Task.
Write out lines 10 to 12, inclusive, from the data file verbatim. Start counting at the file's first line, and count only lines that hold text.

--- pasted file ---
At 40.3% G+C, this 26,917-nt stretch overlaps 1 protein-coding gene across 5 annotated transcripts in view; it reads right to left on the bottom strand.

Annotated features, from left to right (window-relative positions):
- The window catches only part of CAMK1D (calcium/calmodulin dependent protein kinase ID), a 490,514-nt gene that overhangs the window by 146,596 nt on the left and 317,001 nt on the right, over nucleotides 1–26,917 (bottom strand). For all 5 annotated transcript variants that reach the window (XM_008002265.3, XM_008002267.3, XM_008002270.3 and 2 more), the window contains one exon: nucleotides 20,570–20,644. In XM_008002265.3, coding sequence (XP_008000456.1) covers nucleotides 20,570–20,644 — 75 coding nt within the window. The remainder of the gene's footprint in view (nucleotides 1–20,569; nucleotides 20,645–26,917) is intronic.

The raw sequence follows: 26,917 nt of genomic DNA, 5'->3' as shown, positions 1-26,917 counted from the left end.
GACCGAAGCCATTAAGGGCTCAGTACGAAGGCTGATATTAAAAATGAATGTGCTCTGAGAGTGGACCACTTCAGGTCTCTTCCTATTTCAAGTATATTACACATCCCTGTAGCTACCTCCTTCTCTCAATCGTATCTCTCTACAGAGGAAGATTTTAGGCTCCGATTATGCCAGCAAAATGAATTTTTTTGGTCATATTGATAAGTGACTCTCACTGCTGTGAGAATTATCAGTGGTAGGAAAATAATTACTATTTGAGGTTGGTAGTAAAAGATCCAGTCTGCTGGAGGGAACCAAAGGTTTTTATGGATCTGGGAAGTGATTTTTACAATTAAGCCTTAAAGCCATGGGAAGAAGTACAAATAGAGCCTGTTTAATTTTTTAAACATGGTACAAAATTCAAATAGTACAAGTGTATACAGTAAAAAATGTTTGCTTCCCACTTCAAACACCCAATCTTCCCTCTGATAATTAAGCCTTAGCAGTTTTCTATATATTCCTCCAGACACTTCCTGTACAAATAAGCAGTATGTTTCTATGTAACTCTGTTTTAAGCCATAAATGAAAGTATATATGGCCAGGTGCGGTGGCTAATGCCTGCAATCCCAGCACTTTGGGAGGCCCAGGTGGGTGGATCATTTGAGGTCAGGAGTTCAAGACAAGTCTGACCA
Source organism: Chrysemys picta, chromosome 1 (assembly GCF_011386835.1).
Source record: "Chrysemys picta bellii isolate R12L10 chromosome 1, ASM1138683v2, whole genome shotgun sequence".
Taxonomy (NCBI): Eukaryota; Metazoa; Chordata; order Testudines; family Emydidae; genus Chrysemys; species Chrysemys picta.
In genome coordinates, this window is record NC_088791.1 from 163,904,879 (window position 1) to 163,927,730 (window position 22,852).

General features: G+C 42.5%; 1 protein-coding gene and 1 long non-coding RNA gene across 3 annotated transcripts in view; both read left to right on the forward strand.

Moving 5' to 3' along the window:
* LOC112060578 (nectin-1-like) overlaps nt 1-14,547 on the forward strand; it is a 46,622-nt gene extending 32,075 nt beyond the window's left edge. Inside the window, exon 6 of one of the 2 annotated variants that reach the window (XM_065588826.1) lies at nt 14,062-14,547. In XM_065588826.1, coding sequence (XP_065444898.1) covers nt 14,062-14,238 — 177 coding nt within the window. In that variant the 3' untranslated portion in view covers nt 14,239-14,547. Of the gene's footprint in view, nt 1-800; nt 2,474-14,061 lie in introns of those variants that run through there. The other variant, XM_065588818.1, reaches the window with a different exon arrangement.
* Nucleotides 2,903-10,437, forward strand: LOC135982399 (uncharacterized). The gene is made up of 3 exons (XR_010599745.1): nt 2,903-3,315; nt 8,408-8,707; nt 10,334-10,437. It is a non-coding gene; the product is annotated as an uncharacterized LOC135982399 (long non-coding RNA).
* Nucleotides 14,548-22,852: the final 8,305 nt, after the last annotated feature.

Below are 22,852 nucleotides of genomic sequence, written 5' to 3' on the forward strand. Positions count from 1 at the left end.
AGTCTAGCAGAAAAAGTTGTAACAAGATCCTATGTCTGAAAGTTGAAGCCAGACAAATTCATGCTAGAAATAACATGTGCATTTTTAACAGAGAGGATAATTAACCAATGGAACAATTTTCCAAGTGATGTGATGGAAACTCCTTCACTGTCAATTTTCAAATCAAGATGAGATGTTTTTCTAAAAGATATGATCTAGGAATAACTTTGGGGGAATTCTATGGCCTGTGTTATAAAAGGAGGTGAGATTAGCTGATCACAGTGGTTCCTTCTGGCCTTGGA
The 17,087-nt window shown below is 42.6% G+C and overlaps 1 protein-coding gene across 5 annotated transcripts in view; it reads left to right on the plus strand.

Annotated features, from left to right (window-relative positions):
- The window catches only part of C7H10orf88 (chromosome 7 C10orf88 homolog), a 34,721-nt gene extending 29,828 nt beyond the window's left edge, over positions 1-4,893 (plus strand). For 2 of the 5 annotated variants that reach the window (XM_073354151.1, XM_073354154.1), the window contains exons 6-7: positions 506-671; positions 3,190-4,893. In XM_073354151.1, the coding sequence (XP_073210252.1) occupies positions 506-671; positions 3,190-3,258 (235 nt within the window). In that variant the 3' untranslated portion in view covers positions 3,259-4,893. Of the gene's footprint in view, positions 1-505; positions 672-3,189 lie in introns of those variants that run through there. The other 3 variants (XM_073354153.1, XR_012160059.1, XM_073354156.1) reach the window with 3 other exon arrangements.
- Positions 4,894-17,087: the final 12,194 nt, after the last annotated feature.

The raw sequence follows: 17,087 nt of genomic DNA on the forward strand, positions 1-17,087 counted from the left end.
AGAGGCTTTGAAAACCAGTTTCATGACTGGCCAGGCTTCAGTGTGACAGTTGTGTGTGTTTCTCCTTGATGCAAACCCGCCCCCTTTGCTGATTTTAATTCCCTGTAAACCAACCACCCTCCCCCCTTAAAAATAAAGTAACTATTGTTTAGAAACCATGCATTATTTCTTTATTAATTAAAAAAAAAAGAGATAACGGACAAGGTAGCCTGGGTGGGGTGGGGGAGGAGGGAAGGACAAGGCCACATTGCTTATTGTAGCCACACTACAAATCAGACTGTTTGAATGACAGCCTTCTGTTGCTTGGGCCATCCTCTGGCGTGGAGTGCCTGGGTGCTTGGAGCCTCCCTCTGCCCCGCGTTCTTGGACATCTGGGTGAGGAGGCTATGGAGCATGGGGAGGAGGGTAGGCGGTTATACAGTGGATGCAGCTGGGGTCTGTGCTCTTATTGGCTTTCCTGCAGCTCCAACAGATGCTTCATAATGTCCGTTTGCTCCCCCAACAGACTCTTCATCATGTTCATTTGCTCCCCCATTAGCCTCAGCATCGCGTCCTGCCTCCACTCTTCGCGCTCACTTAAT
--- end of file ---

General features: G+C 42.5%; 1 protein-coding gene and 1 long non-coding RNA gene across 3 annotated transcripts in view; both read left to right on the forward strand.

Moving 5' to 3' along the window:
* LOC112060578 (nectin-1-like) overlaps nt 1-14,547 on the forward strand; it is a 46,622-nt gene extending 32,075 nt beyond the window's left edge. Inside the window, exon 6 of one of the 2 annotated variants that reach the window (XM_065588826.1) lies at nt 14,062-14,547. In XM_065588826.1, coding sequence (XP_065444898.1) covers nt 14,062-14,238 — 177 coding nt within the window. In that variant the 3' untranslated portion in view covers nt 14,239-14,547. Of the gene's footprint in view, nt 1-800; nt 2,474-14,061 lie in introns of those variants that run through there. The other variant, XM_065588818.1, reaches the window with a different exon arrangement.